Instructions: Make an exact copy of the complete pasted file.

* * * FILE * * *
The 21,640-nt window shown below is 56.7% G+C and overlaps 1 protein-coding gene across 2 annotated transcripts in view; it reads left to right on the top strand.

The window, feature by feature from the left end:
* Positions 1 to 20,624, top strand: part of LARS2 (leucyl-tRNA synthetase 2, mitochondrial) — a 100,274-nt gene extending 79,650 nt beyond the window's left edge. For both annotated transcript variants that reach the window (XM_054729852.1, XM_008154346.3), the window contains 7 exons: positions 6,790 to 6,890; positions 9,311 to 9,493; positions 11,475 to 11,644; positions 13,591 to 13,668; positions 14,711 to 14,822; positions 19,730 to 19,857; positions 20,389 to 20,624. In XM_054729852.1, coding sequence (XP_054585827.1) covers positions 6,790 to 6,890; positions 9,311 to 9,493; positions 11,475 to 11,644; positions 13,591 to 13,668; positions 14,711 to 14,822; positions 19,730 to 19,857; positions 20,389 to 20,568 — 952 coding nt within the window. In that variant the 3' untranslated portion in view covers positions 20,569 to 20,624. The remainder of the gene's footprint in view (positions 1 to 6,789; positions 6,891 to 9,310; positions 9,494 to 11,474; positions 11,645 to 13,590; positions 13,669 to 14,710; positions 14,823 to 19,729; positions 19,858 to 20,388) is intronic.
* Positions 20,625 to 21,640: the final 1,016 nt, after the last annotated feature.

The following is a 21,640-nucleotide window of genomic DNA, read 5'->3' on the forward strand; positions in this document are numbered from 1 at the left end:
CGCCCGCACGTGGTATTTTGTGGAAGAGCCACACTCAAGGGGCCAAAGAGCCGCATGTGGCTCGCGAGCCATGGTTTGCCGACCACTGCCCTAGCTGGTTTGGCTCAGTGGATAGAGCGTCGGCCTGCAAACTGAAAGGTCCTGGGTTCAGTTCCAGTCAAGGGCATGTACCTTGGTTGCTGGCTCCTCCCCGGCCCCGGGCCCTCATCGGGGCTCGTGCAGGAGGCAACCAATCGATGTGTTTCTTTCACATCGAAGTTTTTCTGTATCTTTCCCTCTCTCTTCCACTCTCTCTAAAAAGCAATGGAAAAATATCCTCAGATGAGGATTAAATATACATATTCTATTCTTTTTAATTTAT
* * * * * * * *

The 21,640-nt window shown below is 56.7% G+C and overlaps 1 protein-coding gene across 2 annotated transcripts in view; it reads left to right on the top strand.

The window, feature by feature from the left end:
* Positions 1 to 20,624, top strand: part of LARS2 (leucyl-tRNA synthetase 2, mitochondrial) — a 100,274-nt gene extending 79,650 nt beyond the window's left edge. For both annotated transcript variants that reach the window (XM_054729852.1, XM_008154346.3), the window contains 7 exons: positions 6,790 to 6,890; positions 9,311 to 9,493; positions 11,475 to 11,644; positions 13,591 to 13,668; positions 14,711 to 14,822; positions 19,730 to 19,857; positions 20,389 to 20,624. In XM_054729852.1, coding sequence (XP_054585827.1) covers positions 6,790 to 6,890; positions 9,311 to 9,493; positions 11,475 to 11,644; positions 13,591 to 13,668; positions 14,711 to 14,822; positions 19,730 to 19,857; positions 20,389 to 20,568 — 952 coding nt within the window. In that variant the 3' untranslated portion in view covers positions 20,569 to 20,624. The remainder of the gene's footprint in view (positions 1 to 6,789; positions 6,891 to 9,310; positions 9,494 to 11,474; positions 11,645 to 13,590; positions 13,669 to 14,710; positions 14,823 to 19,729; positions 19,858 to 20,388) is intronic.
* Positions 20,625 to 21,640: the final 1,016 nt, after the last annotated feature.

The following is a 21,640-nucleotide window of genomic DNA, read 5'->3' on the forward strand; positions in this document are numbered from 1 at the left end:
CGCCCGCACGTGGTATTTTGTGGAAGAGCCACACTCAAGGGGCCAAAGAGCCGCATGTGGCTCGCGAGCCATGGTTTGCCGACCACTGCCCTAGCTGGTTTGGCTCAGTGGATAGAGCGTCGGCCTGCAAACTGAAAGGTCCTGGGTTCAGTTCCAGTCAAGGGCATGTACCTTGGTTGCTGGCTCCTCCCCGGCCCCGGGCCCTCATCGGGGCTCGTGCAGGAGGCAACCAATCGATGTGTTTCTTTCACATCGAAGTTTTTCTGTATCTTTCCCTCTCTCTTCCACTCTCTCTAAAAAGCAATGGAAAAATATCCTCAGATGAGGATTAAATATACATATTCTATTCTTTTTAATTTAT